Toddlers playing with toy trains or blocks while their moms look fondly on. Young marrieds, holding hands, and waving happily—apparently at the cameraman—as they stroll into their new home.
The image that the world-at-large has of the Eichler homes is the work largely of Ernie Braun, a slender, soft-spoken man with piercing blue eyes and an ever-present pipe, who from 1954 until 1968 served as Joe Eichler's chief photographer.
Braun, who died March 23  at age 88, helped define the Eichler lifestyle as sophisticated but imbued with family values, and suggested what sorts of people should consider an Eichler home—those with a sense of flair.
"Ernie was a classy guy and he did classy work. He was an easy guy to work with, which a lot of photographers were not," said Ned Eichler, Joe's son and the company's chief of marketing. "Architectural photography was his field, and he was damn good at it."
Braun became one of the top architectural photographers in Northern California in the 1950s and 1960s. Like Julius Shulman, but unlike most of his colleagues, Braun believed in bringing people into his photographs—a controversial decision at the time. "The stupid architects had never seen a thing like that," Braun said in a 2008 interview, "and they didn't want people to spend all their time looking at pretty girls instead of their architecture."
The passing of photographer Ernie Braun leaves a big hole in the hearts of many. For us at the Eichler Network, he was a dear friend for the past 15 years. He touched us not only with his rich, beautiful photographs, but with his kind, gentle nature and honest approach to life.
Braun photographed architecture and landscapes by most of the area's leading modernists, including Wurster, Bernardi & Emmons, Lawrence Halprin, Joseph Allen Stein, Gardner Dailey, and Roger Lee. He was one of the first photographers at Sea Ranch, and contributed photos to 'Sunset,' 'Better Homes and Gardens,' 'Architectural Forum,' and other magazines.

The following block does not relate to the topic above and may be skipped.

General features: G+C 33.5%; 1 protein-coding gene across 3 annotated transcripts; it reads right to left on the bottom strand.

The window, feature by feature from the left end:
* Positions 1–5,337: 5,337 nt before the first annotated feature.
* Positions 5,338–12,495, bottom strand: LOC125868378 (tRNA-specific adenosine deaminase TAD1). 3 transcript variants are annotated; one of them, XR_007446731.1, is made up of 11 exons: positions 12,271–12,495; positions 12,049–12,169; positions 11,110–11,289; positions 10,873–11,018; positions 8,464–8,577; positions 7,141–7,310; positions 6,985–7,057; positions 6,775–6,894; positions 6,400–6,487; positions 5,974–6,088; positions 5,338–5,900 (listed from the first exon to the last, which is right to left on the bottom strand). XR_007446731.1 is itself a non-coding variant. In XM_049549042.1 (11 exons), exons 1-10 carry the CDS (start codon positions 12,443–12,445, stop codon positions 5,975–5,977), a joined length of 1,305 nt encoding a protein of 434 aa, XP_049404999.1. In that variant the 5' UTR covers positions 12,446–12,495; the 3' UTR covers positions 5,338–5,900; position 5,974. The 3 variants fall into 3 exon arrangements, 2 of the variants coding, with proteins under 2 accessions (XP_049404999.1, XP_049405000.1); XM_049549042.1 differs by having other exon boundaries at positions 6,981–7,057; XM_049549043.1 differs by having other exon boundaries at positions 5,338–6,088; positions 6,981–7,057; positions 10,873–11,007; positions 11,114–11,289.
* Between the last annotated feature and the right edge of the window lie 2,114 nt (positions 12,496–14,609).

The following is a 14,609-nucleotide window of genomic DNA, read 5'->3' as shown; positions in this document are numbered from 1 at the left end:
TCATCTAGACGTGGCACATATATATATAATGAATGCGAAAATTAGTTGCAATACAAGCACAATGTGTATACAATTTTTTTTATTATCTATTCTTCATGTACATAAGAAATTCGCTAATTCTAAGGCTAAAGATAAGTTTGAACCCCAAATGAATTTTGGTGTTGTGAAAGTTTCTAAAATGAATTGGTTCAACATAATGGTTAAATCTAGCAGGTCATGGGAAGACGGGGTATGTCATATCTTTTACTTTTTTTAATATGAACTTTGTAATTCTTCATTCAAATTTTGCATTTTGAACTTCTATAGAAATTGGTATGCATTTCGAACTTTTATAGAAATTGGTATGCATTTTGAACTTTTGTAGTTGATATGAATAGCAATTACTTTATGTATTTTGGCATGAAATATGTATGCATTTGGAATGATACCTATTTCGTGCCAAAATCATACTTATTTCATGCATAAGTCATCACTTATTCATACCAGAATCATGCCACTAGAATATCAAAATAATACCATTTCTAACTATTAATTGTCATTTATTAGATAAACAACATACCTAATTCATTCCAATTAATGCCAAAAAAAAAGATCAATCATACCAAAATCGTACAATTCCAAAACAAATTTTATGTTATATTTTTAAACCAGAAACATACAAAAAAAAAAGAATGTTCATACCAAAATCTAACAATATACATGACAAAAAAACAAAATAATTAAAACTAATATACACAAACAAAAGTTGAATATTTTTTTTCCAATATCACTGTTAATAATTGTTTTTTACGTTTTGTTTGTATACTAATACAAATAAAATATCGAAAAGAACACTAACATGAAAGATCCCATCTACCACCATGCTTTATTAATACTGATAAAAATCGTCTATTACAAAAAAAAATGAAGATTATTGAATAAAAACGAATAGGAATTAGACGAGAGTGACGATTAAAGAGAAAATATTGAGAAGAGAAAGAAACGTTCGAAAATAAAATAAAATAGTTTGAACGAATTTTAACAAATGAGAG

Eichler Homes was among his favorite accounts. "I loved the artistic freedom the Eichler staff and their public relations firms would give me with assignments—to put people in the scenes, and if I wanted to, to have fun staging a pillow fight in a bedroom," Braun recalled.
But Braun never considered himself primarily an architectural photographer. "I like variety," he said. "I've never considered myself an expert in one thing."
"If it's a beautiful design," Braun said, "I'm interested in photographing it no matter what the subject is."
In later years, Braun worked for corporations and non-profit groups, including Hewlett-Packard and the Trust for Public Land, often producing photographs for annual reports. Braun shot photos on every continent. And in the mid-1960s he found what he considered his true calling—nature photography.
Braun came from a background that was both artistic and spiritual. His father, Maurice Braun, was one of America's leading Impressionist painters, and both his parents were active in the Theosophical Society, a philosophy that blends Eastern and Western mysticism.
Braun, who grew up in San Diego, went to a Theosophist boarding school throughout his childhood, imbibing Theosophy's focus on nature and the arts. Braun's wife, Sally, was the daughter of a leading figure in the movement. Braun remained a Theosophist throughout his life, though not active with the society. He contributed photos to its magazine through the 1990s.
Braun began taking photos at age six after an uncle gave him a camera. He and a friend built an enlarger when he was a teenager. He studied journalism at San Diego State, where he shot photos for the yearbook. Braun later studied photography at the Art Center College of Design in Southern California, but never got a college degree.
During World War II, Braun served in the Signal Corps as a combat photographer. "I never wanted to be in the war," he said. "I'm totally anti-war." Braun traveled through France, Germany, and Belgium and accompanied Allied troops entering the Death Camps. "I observed closely man's incredible inhumanity to man," he recalled.